Saturday, October 13, 2007

The Odometer Game

Dear Dr. Douglas Hofstadter,
Having been a fan of yours since GEB (I had you sign my copy in '83 at UC Santa Cruz), I have always wanted to write to you about an "odometer game" I concocted about 1973 which touches upon several of your favorite themes: patterns, their recognition, and "human" vs "machine" intelligence. Following Hofstadter's law, it has taken longer to write you than I ever thought it would. ;-)

The thought-provoking part is imagining how a computer would ever "play" the game. It would involve mathematically defining "remarkable" odometer numbers, where "remarkable" is defined as any number that would intuitively cause the driver to remark to the other passengers: "Hey, look at the odometer!". The more likely a number is to cause a driver to say that, the higher its "remarkableness".

I've casually pondered the math for this for years. Let me know if you have already solved it.
Bruce Wallace

The Odometer Game

As many people have done over the years, I honked my horn when my odometer rolled over to all zeros [000000] (back when that only took 100,000.0 miles to do so). Later, when I put on another 11,111.1 miles [111111], I decided that an odometer reading of all ones was also worthy of a honk (a bit of a geek whimsy).

Since I had many long boring drives between college and parents, I came up with a little diversion which was to honk (or otherwise take note of) any "remarkable" odometer reading [where "remarkable" was any number that would make a driver point it out to the passengers].

I even accumulated imaginary points that mirrored the amount of "remarkableness" of the number. But, soon I realized I needed a reason to keep from simply taking note of EVERY number in my quest to build up my point total. I thought that maybe some function balancing total-points vs average-points-per-honk was needed. And to make things more sporting, I should lose points if I missed any numbers in a "pattern" once I had taken points for that pattern. In other words, if I took points for [000000] and [111111], I would lose points if I missed [222222]. (I.E., don't start a pattern if you aren't going to keep it up!)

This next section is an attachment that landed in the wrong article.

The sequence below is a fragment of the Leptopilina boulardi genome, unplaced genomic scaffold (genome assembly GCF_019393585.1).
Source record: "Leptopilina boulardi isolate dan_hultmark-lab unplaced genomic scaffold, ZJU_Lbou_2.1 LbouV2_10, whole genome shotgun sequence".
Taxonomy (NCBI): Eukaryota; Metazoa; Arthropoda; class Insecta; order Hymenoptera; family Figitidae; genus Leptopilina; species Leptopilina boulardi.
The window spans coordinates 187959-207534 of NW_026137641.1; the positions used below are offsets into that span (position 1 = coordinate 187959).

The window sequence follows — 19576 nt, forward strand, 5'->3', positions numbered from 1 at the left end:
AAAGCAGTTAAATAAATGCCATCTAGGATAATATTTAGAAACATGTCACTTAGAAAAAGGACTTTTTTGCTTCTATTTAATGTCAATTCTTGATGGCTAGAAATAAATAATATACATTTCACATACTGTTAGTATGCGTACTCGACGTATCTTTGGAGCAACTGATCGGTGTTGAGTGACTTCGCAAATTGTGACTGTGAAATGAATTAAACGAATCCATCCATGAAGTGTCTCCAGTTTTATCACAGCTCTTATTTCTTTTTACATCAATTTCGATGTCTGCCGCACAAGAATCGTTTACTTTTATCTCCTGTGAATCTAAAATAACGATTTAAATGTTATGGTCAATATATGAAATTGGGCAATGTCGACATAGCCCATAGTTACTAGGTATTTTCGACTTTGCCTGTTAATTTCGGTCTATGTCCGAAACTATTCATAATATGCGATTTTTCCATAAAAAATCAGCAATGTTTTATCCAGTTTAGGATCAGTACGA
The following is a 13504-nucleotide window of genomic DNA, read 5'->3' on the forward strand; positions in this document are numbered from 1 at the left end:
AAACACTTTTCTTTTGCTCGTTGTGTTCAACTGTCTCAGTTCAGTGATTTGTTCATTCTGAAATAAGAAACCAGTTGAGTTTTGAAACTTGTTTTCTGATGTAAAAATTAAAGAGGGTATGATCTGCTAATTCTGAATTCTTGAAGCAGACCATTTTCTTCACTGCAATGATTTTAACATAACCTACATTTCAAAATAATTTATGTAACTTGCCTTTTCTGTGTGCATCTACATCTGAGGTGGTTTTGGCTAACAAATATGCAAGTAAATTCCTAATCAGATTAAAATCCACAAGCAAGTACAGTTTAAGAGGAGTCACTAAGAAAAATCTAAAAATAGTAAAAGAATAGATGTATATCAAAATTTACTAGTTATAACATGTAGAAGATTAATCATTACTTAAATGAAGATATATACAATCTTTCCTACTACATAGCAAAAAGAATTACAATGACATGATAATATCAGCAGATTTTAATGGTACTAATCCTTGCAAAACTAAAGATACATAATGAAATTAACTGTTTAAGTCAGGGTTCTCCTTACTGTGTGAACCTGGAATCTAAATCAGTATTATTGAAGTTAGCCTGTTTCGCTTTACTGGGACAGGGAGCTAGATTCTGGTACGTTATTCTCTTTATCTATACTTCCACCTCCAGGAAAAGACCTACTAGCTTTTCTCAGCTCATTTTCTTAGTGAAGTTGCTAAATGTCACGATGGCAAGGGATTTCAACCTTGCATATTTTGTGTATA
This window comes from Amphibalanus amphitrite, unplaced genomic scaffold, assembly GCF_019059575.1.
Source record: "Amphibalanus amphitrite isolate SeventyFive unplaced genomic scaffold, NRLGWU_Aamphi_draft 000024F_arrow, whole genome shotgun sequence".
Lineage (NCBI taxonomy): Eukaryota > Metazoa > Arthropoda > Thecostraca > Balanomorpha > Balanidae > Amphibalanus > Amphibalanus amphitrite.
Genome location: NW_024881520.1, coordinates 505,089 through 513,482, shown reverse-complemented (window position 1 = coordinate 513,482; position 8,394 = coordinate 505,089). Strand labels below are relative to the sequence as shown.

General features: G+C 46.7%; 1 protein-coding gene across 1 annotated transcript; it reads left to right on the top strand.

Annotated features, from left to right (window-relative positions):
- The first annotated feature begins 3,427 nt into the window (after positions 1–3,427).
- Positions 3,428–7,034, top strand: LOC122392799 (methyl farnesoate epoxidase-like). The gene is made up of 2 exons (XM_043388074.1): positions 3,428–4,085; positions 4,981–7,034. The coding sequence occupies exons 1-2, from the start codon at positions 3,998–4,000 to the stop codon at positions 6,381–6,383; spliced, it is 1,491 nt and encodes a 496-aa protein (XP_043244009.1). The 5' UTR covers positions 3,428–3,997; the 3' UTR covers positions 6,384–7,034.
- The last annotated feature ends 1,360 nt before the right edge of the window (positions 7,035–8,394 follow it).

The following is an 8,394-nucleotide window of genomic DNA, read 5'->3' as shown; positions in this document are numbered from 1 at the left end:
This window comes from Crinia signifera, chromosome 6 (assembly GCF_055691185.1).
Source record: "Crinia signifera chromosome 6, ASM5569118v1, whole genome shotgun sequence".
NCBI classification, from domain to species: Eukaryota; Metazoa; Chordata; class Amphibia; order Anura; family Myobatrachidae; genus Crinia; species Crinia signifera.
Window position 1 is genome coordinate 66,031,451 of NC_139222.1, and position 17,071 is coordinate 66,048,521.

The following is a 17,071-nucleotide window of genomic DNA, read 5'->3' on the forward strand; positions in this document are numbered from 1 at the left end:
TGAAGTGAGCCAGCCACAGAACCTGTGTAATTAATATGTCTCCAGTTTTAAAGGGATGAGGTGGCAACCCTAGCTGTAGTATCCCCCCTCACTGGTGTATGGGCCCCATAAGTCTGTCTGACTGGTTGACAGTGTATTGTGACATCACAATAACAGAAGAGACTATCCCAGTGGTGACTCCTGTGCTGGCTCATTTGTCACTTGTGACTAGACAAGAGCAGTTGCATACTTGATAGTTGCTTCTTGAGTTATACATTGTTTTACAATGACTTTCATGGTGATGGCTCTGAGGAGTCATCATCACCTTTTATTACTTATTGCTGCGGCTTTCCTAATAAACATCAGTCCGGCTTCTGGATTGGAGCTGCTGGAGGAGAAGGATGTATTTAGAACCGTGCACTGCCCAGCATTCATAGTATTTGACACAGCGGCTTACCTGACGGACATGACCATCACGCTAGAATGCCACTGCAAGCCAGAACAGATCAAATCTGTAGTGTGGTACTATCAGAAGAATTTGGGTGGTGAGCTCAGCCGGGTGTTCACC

So, [000000] was definitely remarkable, and so was [111111], [222222], [333333], etc. (Hmmm... [111111] seems less remarkable than [000000], and [222222] thru [888888] all seem less remarkable than either [000000] or [111111]...should they all get the same points?). Then came [123456]. And while less remarkable, [234567], [345678], etc. all seem pretty good.

Palindromes are very good, but [123321] seems more remarkable than [394493] or [825528]. And [121212] & [123123] are very good, but less so [838383] & [378378]. While [010101] and [999999] beat out [898989] & [888888] respectively, all seem good enough to take the points.

Round numbers like [010000], [020000], [030000], etc. seem nice because the pattern is anchored with [000000]. Actually, a number like [000000] meets lots of patterns at once: [aaaaaa], [ababab], [abccba], [abcabc], etc. (in addition to being the ultimate round number), so, it gets LOTS of points.

The Puzzle

Why are some numbers (i.e. digit strings) instinctively more "remarkable" than others? How would one model this mathematically? Patterns seem part of the answer, but a readily recognizable pattern is in [192837] even though it would seem very unlikely for a driver to make a passenger take note of that number/pattern.

And why are [000000], [111111], & [999999] all more "remarkable" than [222222] thru [888888]? Why is [123456] more than [012345], but [121212] and [010101] seem more of a toss up? Is the "simplicity" of the pattern the crux of "remarkableness"? How would one describe that "simplicity" mathematically (especially when 0 and 1 and 9 seem somehow more "simple" than 2 thru 8)? What grammar "parses" this string language?